“Where are we going?” I ask. “To the house,” Nina says. I laugh nervously.
We walk up to a small dwelling and are excitedly greeted in Russian by a woman in a skirt. Nina tells me that her name is Marina and that we will be staying here for the next two days along with another half-dozen guests. I finally realize that Nina will be serving as my guide and translator for the rest of the trip; it seems they are fond of letting people figure things out on their own here.
Marina shows us where we will be sleeping—the floor of an attic that has been converted into a living area just outside a curtain that leads to Marina and her husband’s room. She insists that we head downstairs for lunch immediately, where we are treated to simple food—cold vegetable soup, cheese, bread, potatoes, and black tea. Marina, communicating through Nina, gives us the lay of the land: where to find the outhouse, shower, and headlamps that will help us get to those places at night. I ask Nina why Vissarion requires his followers to adhere to a vegetarian diet (strict veganism was practiced in the earliest days of the community, but underwhelming crop yields and complaints of babies getting sick prompted the Teacher to change dietary restrictions). She says it’s because meat contains “information of death,” and I quickly change the subject. We wind up talking about her family. “I have a son here in the monastery, on the temple peak,” she says. “He’s 18, and I used to visit him all the time but…” She also tells me a little about herself—that she used to translate Stephen King’s books into Russian before moving to the community many years ago. She likes fantasy novels. “That’s what this place is,” she says. “It’s like stepping into a fairy tale.”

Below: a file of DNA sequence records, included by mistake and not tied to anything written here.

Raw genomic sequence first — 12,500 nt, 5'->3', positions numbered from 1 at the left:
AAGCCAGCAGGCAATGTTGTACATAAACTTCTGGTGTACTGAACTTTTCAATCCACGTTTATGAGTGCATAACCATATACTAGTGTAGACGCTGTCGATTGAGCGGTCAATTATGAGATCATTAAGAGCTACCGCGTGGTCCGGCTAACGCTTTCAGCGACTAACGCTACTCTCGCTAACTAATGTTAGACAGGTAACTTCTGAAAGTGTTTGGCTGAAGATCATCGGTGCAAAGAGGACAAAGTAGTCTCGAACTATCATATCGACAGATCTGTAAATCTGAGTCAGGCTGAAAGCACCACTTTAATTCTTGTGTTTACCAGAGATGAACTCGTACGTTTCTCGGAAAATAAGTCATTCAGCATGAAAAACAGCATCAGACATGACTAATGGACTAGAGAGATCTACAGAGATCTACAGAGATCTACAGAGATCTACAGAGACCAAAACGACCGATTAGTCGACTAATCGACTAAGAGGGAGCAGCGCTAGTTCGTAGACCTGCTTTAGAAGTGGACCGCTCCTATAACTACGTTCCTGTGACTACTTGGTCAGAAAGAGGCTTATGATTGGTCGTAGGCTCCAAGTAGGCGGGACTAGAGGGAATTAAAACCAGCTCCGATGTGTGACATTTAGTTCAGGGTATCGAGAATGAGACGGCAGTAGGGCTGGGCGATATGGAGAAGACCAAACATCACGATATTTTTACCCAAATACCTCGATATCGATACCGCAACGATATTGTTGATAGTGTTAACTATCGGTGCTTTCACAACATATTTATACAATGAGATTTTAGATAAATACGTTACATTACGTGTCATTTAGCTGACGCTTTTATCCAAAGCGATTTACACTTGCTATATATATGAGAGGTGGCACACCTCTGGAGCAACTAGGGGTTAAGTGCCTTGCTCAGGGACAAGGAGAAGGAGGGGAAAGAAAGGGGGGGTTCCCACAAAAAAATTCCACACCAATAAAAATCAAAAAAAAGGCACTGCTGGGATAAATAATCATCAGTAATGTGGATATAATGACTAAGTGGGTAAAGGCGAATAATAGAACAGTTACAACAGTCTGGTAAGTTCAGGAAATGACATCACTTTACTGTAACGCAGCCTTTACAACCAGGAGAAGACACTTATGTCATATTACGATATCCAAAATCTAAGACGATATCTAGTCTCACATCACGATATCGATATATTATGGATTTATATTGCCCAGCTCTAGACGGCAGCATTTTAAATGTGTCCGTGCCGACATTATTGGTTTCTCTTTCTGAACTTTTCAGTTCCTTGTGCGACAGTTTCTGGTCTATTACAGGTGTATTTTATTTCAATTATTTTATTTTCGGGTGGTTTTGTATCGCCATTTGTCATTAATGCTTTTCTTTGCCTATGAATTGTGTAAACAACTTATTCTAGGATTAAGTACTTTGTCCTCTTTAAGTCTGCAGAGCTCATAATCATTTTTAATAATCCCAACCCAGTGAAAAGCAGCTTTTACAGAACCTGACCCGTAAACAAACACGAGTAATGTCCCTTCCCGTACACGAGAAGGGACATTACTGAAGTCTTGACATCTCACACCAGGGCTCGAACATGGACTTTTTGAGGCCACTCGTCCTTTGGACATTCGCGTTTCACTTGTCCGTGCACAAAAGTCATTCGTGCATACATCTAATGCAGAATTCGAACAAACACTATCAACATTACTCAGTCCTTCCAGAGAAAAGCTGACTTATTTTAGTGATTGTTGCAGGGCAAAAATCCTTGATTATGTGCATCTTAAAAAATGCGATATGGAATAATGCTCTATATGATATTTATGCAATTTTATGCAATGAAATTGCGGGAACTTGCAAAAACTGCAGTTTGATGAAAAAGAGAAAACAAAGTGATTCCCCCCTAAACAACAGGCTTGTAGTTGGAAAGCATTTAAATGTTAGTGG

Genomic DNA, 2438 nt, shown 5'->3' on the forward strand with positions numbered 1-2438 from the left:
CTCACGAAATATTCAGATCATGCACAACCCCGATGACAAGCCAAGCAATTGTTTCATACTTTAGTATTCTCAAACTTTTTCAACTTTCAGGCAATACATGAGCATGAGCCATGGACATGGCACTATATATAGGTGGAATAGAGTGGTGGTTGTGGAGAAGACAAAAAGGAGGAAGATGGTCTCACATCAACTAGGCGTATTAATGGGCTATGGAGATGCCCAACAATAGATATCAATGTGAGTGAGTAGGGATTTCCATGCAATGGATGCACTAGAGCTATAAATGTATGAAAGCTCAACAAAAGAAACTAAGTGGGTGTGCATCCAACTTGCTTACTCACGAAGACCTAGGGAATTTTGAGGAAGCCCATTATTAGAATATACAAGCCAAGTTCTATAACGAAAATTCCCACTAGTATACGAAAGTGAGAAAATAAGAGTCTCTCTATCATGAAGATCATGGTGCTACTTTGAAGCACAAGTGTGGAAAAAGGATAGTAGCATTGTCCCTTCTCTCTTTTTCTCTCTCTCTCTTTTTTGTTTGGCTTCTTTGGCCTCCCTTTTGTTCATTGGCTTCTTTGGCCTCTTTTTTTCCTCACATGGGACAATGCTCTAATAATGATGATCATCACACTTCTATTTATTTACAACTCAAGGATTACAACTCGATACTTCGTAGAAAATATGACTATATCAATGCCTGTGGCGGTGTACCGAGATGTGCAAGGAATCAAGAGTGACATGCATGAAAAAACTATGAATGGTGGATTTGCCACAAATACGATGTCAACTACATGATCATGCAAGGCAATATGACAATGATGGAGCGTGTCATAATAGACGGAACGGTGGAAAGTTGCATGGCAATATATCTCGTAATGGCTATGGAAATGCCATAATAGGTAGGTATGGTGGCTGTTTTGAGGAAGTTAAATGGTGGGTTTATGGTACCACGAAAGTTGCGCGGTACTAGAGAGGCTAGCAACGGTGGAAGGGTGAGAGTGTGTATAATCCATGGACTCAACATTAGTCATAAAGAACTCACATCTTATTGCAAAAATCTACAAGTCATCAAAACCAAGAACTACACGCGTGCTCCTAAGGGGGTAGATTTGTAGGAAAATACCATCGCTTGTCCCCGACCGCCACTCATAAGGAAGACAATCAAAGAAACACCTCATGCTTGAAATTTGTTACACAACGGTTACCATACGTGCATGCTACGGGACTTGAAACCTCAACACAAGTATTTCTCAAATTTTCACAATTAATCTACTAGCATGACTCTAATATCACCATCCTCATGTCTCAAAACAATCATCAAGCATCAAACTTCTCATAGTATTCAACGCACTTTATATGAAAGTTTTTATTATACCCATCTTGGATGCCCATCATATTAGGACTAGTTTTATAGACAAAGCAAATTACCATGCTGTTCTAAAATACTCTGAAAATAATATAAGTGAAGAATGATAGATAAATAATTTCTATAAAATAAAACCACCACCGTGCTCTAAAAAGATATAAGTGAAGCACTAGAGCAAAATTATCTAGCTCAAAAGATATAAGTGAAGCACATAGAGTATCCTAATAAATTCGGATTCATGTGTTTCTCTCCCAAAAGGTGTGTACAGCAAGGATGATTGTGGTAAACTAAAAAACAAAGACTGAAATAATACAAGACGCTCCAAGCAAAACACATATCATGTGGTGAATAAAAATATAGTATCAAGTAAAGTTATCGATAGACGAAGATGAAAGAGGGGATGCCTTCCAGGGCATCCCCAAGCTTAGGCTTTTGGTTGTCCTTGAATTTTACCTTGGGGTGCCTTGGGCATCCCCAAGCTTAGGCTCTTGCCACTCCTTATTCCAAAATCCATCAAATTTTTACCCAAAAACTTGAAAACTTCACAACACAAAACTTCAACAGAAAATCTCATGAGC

I try to finish my bowl of soup but can’t, handing it back to Marina and hoping she takes no offense. A man who introduced himself as Slava appears, seemingly out of nowhere, smiling widely, and tells Nina and me to meet him outside Marina’s at 7 PM sharp if we wish to attend tonight’s liturgy. We do.
The liturgy consists of a few hundred people praying and kneeling around something that resembles an ankh from afar. When I get closer I realize the shape is that of a standard Christian cross, but with a circle around the crux. Statues of angels surround it. Nina tells me the circle represents the all-encompassing nature of their faith and then makes what appears to be the sign of the cross, ending with the additional motion of tracing a clockwise circle around her head and upper torso. She also points out the 14 roads of varying prominence that radiate out from the city center. “Thirteen was a number of significance in the New Testament,” she explains. “And so, we have 14 because it is the beyond.” A bell then tolls 14 times while everyone closes his or her eyes to pray.